The government has already launched the procurement for the new prison education framework in England which, once in place, will allow groups of governors to choose the provider that best meets their needs.
To complement this, a “dynamic purchasing system” will enable governors to commission bespoke education in their own establishments quickly and with minimal bureaucracy, according to the MoJ.
“We have been having a lot of discussions with governors,” says Stewart. “What we don’t want is a situation where governors feel overwhelmed by this and that is why we are setting up these big national framework contracts. We are hoping to get the right combination of support from the centre to make sure that, for the core provision, you get really good provision.”
However, where providers are not meeting the requirements of governors, they should “be able to source quite quickly what they need”, he adds. “It is about flexibility, but it is about a balance of pragmatism and flexibility. I don’t want governors spending their whole time managing education contracts, but this will allow them to not tear their hair out.”
The move to devolve power to governors was advocated by former justice secretary Michael Gove during his time at the MoJ, along similar lines to the push to give academies greater autonomy while he was education secretary. Unlike school leaders, however, prison governors are not education professionals – a difference that Stewart acknowledges.
The role of Ofsted in monitoring performance is therefore “absolutely critical”, he explains. “I am hoping this new strategy will put the building blocks in place to make services a bit more reliable and a bit more practical for the cohort that really struggles.”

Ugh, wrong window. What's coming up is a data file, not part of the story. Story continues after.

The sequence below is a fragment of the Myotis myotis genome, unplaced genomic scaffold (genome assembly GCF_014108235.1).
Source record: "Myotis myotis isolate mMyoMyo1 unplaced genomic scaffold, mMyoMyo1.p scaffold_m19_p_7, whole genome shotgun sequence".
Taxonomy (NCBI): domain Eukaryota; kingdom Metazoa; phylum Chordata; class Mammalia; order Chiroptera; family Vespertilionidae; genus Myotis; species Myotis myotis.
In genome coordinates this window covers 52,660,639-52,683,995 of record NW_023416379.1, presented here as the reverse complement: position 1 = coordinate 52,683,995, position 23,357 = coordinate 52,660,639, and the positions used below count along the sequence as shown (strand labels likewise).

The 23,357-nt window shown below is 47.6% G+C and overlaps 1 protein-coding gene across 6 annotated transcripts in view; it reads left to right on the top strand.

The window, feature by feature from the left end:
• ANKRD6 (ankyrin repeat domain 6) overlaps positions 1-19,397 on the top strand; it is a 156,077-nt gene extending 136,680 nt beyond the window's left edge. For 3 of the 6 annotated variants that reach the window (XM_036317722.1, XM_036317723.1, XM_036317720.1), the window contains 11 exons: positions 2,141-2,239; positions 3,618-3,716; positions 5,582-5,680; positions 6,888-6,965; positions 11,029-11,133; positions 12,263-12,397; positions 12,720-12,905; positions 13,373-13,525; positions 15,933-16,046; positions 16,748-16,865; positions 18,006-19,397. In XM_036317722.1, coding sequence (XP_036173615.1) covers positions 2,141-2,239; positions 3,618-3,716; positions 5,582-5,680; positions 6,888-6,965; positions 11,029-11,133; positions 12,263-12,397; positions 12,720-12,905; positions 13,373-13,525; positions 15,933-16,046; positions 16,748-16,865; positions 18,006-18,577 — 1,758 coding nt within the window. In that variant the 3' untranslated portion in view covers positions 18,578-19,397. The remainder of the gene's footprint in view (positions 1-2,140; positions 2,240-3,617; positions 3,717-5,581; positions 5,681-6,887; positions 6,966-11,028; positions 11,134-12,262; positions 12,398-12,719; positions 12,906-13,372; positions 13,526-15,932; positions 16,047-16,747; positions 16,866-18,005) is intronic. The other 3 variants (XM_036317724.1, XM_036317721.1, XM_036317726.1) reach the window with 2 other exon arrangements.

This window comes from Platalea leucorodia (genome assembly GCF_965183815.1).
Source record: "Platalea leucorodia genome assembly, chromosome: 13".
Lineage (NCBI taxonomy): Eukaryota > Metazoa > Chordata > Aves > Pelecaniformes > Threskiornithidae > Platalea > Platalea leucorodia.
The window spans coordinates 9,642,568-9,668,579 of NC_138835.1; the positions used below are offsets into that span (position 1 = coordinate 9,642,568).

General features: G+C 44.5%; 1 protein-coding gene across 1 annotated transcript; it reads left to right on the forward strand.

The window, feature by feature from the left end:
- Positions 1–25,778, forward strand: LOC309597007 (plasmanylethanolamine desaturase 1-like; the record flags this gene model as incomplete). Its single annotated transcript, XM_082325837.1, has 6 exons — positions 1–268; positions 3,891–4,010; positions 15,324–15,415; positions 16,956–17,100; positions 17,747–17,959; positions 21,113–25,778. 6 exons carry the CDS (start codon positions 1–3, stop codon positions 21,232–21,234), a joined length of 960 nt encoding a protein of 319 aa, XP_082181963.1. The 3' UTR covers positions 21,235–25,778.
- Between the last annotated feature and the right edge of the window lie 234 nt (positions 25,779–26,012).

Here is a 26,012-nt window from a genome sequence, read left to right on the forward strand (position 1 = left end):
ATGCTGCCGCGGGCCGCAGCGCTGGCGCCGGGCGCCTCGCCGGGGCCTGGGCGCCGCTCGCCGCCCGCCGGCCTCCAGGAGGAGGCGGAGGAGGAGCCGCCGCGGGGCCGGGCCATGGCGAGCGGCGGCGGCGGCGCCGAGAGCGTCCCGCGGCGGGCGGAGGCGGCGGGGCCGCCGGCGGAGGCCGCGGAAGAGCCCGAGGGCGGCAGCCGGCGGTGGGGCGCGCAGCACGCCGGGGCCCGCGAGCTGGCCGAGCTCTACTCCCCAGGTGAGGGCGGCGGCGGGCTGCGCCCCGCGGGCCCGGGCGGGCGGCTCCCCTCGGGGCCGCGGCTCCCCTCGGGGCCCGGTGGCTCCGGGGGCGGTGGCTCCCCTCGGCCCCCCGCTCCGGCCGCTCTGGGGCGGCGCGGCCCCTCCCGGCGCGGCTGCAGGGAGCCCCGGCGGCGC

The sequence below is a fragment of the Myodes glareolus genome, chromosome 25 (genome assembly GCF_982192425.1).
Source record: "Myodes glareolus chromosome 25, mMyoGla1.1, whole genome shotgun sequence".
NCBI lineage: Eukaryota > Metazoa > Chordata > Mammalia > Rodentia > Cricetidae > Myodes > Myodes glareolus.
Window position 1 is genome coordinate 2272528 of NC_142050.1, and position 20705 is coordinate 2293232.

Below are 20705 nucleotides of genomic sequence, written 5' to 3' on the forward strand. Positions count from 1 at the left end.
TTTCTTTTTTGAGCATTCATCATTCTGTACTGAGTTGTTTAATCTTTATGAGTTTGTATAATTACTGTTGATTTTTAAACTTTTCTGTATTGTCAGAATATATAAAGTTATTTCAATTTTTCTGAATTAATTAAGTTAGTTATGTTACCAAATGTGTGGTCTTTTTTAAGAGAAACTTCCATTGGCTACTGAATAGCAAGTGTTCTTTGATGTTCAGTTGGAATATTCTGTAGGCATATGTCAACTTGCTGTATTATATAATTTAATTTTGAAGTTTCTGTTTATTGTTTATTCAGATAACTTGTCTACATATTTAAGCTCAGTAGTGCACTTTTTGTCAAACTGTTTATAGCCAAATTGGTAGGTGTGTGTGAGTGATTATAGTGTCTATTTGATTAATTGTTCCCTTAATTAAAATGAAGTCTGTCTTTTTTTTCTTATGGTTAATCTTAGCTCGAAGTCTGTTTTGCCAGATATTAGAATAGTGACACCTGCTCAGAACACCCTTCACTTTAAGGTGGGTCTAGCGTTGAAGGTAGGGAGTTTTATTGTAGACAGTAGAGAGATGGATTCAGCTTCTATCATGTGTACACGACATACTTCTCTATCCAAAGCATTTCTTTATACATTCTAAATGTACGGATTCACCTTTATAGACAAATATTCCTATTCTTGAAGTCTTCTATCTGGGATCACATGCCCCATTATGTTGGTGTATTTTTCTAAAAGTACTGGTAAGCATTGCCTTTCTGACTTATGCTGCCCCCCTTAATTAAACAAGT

One of Coates’ most controversial recommendations was the creation of a modular “adult” GCSE to allow a more flexible approach to learning for prisoners.
This was strongly opposed by school standards minister Nick Gibb, Coates told Tes back in 2016, who signalled that he would not approve such a qualification.
But Stewart says that, while the proposal for the adult GCSE is absent from the new strategy, it is “not off the table” as far as the MoJ is concerned. “We are looking at that. These are things we are considering and are working on,” he says.
A look at ways to allow prisoners to start a degree more than six years before their release – currently not possible because of regulations around student loans – is also still on the agenda, he says: “We want to find more flexible ways [of learning for prisoners].”
The thrust of the new strategy is welcome, according to Coates. “The key for me is the autonomy of governors to decide how they spend their education budgets,” she says. “It is about the ability to see, ‘What does the group of people I have [in my prison] need, and what is the context of my prison?’”
More data on re-offending rates and educational outcomes at prison level would help to drive improvements, Coates believes.
She also welcomes moves towards a prison apprenticeship: “We need to equip these prisoners. We need to stop being so risk averse about everything.”